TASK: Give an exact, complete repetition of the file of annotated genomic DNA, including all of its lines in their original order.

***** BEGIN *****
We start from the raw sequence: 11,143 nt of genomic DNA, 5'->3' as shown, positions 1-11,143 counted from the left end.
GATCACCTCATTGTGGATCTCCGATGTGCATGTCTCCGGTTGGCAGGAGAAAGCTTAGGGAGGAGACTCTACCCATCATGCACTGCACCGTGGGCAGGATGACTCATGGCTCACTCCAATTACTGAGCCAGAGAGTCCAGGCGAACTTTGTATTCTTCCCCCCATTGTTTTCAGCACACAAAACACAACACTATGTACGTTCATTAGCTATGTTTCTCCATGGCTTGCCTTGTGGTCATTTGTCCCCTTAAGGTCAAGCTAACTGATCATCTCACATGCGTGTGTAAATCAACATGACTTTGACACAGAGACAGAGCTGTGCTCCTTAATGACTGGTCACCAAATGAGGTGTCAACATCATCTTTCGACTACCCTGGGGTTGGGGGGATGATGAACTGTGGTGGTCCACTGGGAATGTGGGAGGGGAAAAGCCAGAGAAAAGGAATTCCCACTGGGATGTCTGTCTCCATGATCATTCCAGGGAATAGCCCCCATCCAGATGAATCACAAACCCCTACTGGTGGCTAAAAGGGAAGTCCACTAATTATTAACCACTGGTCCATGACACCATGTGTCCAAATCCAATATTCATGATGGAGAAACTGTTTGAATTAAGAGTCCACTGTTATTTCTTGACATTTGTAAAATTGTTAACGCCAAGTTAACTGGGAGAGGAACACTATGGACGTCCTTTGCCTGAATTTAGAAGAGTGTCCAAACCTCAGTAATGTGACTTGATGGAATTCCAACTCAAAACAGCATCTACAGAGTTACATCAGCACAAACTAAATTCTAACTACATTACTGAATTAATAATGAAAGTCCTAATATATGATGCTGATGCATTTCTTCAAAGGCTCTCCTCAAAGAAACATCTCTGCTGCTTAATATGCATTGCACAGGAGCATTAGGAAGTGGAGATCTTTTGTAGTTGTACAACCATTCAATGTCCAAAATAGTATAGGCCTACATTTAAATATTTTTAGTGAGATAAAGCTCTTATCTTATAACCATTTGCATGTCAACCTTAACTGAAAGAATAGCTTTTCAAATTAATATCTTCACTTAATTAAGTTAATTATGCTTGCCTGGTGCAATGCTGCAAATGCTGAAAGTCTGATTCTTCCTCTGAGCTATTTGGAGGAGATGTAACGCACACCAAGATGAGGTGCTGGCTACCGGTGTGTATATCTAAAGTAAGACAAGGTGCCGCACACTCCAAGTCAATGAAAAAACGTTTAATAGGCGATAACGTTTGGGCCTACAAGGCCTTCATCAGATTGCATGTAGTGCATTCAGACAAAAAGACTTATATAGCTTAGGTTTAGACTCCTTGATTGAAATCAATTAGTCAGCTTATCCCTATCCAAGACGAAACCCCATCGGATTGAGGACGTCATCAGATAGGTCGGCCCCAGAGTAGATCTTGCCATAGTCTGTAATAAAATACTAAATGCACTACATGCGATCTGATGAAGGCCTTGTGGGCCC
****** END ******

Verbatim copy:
We start from the raw sequence: 11,143 nt of genomic DNA, 5'->3' as shown, positions 1-11,143 counted from the left end.
GATCACCTCATTGTGGATCTCCGATGTGCATGTCTCCGGTTGGCAGGAGAAAGCTTAGGGAGGAGACTCTACCCATCATGCACTGCACCGTGGGCAGGATGACTCATGGCTCACTCCAATTACTGAGCCAGAGAGTCCAGGCGAACTTTGTATTCTTCCCCCCATTGTTTTCAGCACACAAAACACAACACTATGTACGTTCATTAGCTATGTTTCTCCATGGCTTGCCTTGTGGTCATTTGTCCCCTTAAGGTCAAGCTAACTGATCATCTCACATGCGTGTGTAAATCAACATGACTTTGACACAGAGACAGAGCTGTGCTCCTTAATGACTGGTCACCAAATGAGGTGTCAACATCATCTTTCGACTACCCTGGGGTTGGGGGGATGATGAACTGTGGTGGTCCACTGGGAATGTGGGAGGGGAAAAGCCAGAGAAAAGGAATTCCCACTGGGATGTCTGTCTCCATGATCATTCCAGGGAATAGCCCCCATCCAGATGAATCACAAACCCCTACTGGTGGCTAAAAGGGAAGTCCACTAATTATTAACCACTGGTCCATGACACCATGTGTCCAAATCCAATATTCATGATGGAGAAACTGTTTGAATTAAGAGTCCACTGTTATTTCTTGACATTTGTAAAATTGTTAACGCCAAGTTAACTGGGAGAGGAACACTATGGACGTCCTTTGCCTGAATTTAGAAGAGTGTCCAAACCTCAGTAATGTGACTTGATGGAATTCCAACTCAAAACAGCATCTACAGAGTTACATCAGCACAAACTAAATTCTAACTACATTACTGAATTAATAATGAAAGTCCTAATATATGATGCTGATGCATTTCTTCAAAGGCTCTCCTCAAAGAAACATCTCTGCTGCTTAATATGCATTGCACAGGAGCATTAGGAAGTGGAGATCTTTTGTAGTTGTACAACCATTCAATGTCCAAAATAGTATAGGCCTACATTTAAATATTTTTAGTGAGATAAAGCTCTTATCTTATAACCATTTGCATGTCAACCTTAACTGAAAGAATAGCTTTTCAAATTAATATCTTCACTTAATTAAGTTAATTATGCTTGCCTGGTGCAATGCTGCAAATGCTGAAAGTCTGATTCTTCCTCTGAGCTATTTGGAGGAGATGTAACGCACACCAAGATGAGGTGCTGGCTACCGGTGTGTATATCTAAAGTAAGACAAGGTGCCGCACACTCCAAGTCAATGAAAAAACGTTTAATAGGCGATAACGTTTGGGCCTACAAGGCCTTCATCAGATTGCATGTAGTGCATTCAGACAAAAAGACTTATATAGCTTAGGTTTAGACTCCTTGATTGAAATCAATTAGTCAGCTTATCCCTATCCAAGACGAAACCCCATCGGATTGAGGACGTCATCAGATAGGTCGGCCCCAGAGTAGATCTTGCCATAGTCTGTAATAAAATACTAAATGCACTACATGCGATCTGATGAAGGCCTTGTGGGCCC